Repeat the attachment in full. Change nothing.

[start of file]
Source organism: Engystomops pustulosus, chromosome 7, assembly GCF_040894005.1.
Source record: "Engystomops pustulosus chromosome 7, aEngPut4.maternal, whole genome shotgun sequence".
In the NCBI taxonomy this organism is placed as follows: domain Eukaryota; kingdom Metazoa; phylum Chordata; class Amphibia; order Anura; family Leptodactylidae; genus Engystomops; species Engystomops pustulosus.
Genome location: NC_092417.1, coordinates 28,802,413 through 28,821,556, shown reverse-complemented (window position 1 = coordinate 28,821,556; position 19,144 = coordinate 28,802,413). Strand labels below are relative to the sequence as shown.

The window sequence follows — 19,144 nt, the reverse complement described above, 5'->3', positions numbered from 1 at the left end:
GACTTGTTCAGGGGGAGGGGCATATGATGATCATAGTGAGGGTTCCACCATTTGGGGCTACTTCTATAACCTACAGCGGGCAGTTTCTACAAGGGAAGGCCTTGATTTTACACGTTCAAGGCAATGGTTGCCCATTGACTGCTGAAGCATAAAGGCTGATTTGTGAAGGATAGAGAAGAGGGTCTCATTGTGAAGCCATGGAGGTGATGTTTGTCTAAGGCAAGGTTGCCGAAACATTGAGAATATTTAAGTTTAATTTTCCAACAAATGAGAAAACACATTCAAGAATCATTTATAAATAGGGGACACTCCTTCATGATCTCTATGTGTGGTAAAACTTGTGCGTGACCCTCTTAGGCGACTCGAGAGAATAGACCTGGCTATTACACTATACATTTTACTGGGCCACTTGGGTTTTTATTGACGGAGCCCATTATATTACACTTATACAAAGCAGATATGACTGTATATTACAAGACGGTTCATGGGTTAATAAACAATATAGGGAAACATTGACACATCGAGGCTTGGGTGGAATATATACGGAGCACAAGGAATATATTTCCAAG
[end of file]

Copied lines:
Source organism: Engystomops pustulosus, chromosome 7, assembly GCF_040894005.1.
Source record: "Engystomops pustulosus chromosome 7, aEngPut4.maternal, whole genome shotgun sequence".
In the NCBI taxonomy this organism is placed as follows: domain Eukaryota; kingdom Metazoa; phylum Chordata; class Amphibia; order Anura; family Leptodactylidae; genus Engystomops; species Engystomops pustulosus.
Genome location: NC_092417.1, coordinates 28,802,413 through 28,821,556, shown reverse-complemented (window position 1 = coordinate 28,821,556; position 19,144 = coordinate 28,802,413). Strand labels below are relative to the sequence as shown.

The window sequence follows — 19,144 nt, the reverse complement described above, 5'->3', positions numbered from 1 at the left end:
GACTTGTTCAGGGGGAGGGGCATATGATGATCATAGTGAGGGTTCCACCATTTGGGGCTACTTCTATAACCTACAGCGGGCAGTTTCTACAAGGGAAGGCCTTGATTTTACACGTTCAAGGCAATGGTTGCCCATTGACTGCTGAAGCATAAAGGCTGATTTGTGAAGGATAGAGAAGAGGGTCTCATTGTGAAGCCATGGAGGTGATGTTTGTCTAAGGCAAGGTTGCCGAAACATTGAGAATATTTAAGTTTAATTTTCCAACAAATGAGAAAACACATTCAAGAATCATTTATAAATAGGGGACACTCCTTCATGATCTCTATGTGTGGTAAAACTTGTGCGTGACCCTCTTAGGCGACTCGAGAGAATAGACCTGGCTATTACACTATACATTTTACTGGGCCACTTGGGTTTTTATTGACGGAGCCCATTATATTACACTTATACAAAGCAGATATGACTGTATATTACAAGACGGTTCATGGGTTAATAAACAATATAGGGAAACATTGACACATCGAGGCTTGGGTGGAATATATACGGAGCACAAGGAATATATTTCCAAG